The two or three women who stayed around Missionary Bay spent their days diving for shellfish or collecting wild fruits and ferns, grinding ochre, and treating the wallaby skins to make cloaks and small pouches to carry relics of the dead. Truganini liked to collect tiny luminous shells from the beaches, clean them till they shone and then string them into exquisite necklaces. She gathered bundles of iris leaves, dried them over slow fires, and twisted the leaves into threads that she plaited and wove into globular baskets.
Truganini liked to collect tiny luminous shells from the beaches, clean them till they shone and then string them into exquisite necklaces.
Returning from Hobart, Robinson was delighted to see that Truganini had found a companion, a young woman named Dray from the Lowreenne clan from the colony’s remote west coast.
Another new face at Missionary Bay was Wooredy, an important Nuenonne elder in his forties who had left his semi-permanent camp on the southern part of the island to visit Manganerer. A renowned warrior, Wooredy was also a cleverman, so knowledgeable in ritual and healing that the convicts called him Doctor. Like Manganerer, he went naked and wore his hair in the traditional fashion: long greased ringlets coloured with red ochre that fell over his eyes like a mop. Wooredy was determined to induct Robinson into the Nuenonne way of life.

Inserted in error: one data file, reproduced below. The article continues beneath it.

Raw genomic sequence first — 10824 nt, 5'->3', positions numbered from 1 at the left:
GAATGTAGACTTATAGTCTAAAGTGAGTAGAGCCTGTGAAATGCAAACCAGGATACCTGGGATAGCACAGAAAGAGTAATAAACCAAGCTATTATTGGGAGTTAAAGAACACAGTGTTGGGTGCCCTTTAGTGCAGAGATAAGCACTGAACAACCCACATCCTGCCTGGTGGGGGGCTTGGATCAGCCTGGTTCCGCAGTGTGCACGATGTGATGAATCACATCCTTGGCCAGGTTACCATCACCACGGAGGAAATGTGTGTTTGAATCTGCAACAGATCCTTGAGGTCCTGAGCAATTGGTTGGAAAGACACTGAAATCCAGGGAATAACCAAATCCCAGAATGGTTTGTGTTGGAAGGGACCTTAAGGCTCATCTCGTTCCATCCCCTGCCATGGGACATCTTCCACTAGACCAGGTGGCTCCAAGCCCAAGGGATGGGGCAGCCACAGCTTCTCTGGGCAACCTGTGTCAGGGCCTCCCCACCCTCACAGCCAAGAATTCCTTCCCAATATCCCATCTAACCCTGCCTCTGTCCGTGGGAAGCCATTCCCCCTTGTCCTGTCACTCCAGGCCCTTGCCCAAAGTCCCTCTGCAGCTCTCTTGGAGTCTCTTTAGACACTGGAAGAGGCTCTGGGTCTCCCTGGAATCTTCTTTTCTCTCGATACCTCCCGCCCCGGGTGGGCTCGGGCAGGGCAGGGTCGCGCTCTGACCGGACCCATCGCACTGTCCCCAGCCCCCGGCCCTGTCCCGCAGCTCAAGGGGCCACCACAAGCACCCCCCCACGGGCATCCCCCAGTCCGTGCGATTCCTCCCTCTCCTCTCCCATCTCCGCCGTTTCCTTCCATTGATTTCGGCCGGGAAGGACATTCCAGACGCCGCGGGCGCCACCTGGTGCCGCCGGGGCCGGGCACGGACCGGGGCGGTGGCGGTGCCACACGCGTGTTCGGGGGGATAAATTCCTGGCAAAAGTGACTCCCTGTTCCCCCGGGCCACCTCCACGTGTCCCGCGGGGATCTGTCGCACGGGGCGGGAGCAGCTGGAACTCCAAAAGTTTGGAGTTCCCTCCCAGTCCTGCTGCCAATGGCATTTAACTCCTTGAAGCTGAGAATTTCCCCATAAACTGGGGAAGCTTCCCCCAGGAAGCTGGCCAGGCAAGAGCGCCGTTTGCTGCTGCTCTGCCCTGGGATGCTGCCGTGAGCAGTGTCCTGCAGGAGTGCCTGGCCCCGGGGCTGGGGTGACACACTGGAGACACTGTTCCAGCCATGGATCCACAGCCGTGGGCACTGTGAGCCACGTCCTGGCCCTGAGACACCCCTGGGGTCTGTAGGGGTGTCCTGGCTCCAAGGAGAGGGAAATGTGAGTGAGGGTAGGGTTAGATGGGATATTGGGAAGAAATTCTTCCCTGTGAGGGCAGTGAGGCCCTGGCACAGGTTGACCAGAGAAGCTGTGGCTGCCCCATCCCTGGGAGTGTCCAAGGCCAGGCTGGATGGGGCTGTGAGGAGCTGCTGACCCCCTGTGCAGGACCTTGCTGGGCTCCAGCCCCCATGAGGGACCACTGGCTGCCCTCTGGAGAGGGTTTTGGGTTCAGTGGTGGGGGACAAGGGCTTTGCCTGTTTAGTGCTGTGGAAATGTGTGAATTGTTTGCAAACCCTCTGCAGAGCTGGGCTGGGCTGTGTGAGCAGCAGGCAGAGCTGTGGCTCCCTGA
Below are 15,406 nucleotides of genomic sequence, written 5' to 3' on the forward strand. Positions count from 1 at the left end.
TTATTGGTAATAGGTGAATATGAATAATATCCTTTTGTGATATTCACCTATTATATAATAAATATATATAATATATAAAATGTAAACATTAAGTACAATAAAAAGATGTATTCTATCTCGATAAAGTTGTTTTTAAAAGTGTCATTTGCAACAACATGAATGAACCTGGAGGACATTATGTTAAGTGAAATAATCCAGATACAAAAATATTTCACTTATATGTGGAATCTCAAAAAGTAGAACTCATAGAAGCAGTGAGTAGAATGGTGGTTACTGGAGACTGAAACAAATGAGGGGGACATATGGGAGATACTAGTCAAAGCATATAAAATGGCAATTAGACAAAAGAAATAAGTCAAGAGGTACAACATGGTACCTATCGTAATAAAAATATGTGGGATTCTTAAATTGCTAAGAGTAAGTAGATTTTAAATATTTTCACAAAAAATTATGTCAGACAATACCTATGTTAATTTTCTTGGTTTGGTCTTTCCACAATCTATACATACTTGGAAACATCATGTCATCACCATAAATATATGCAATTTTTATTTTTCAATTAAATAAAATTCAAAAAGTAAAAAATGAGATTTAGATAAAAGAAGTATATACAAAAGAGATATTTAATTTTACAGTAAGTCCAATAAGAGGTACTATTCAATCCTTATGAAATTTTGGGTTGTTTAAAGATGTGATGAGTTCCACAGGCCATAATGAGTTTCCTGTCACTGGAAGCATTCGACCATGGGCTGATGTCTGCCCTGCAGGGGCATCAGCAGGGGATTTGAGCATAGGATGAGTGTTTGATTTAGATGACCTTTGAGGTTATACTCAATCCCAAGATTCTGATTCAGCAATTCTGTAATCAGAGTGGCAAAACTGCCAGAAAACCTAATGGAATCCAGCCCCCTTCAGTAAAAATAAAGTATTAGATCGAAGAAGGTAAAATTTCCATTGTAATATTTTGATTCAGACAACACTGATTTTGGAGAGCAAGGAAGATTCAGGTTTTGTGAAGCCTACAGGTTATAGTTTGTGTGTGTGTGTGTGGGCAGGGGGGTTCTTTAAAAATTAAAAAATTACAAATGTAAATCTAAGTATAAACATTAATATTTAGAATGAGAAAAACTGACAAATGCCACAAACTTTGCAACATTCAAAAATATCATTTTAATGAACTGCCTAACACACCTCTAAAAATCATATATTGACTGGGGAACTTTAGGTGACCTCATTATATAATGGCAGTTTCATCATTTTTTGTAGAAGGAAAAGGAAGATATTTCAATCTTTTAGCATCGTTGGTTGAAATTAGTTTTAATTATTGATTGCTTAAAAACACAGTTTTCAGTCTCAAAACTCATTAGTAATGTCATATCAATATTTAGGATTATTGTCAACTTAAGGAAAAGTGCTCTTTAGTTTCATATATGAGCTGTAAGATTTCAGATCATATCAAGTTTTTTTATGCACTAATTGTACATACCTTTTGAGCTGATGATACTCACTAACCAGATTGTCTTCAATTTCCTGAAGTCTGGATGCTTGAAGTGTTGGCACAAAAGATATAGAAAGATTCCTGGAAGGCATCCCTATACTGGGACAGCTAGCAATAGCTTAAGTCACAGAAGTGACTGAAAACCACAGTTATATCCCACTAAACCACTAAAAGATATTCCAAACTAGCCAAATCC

As the two senior men, Wooredy and Manganerer took Robinson hunting on the narrow neck leading to the south island, where the wallabies were more abundant. Although the hunters carried long spears, their weapon of choice was the shorter waddy, made of hard sheoak wood, that they threw with great dexterity, never failing to stun a bounding animal. Returning to Missionary Bay, Robinson sought to impress them with his own food-gathering skills. He threw a hooked line into the channel to catch some rock cod that he grilled over a fire. Unwittingly testing the limits of his companions’ agreeableness, he tried to persuade the men to eat the fish. Reluctantly, they took a bite, but they would not swallow it. It took some time to make him understand that they never ate scalefish, only shellfish and harvesting shellfish was exclusively women’s work. Men never learnt to swim and would rarely, if ever, enter the water. As game food of wallaby and possum became scarce, the Nuenonne were more dependent than ever on large fleshy abalone, as well as crayfish, scallops, oysters and mussels. A man might starve without a woman to harvest shellfish.
Truganini was a superb swimmer; she was constantly in and out of the water. Watching her exuberant swimming and diving for shellfish, Robinson could see yet again how critical she would be to his strategy. He inserted himself into her routine, using his dinghy to take Truganini and her friend Dray to places that would otherwise be difficult to reach. The young women would leap from the boat with woven bags around their necks and small sticks, sharpened at one end, clenched between their teeth. They’d dive into the water and use their toes to lever the large abalone shells off the rocks, securing them in their bags. They could stay under for a considerable time before surfacing to take a breath, diving again and again until their bags were full.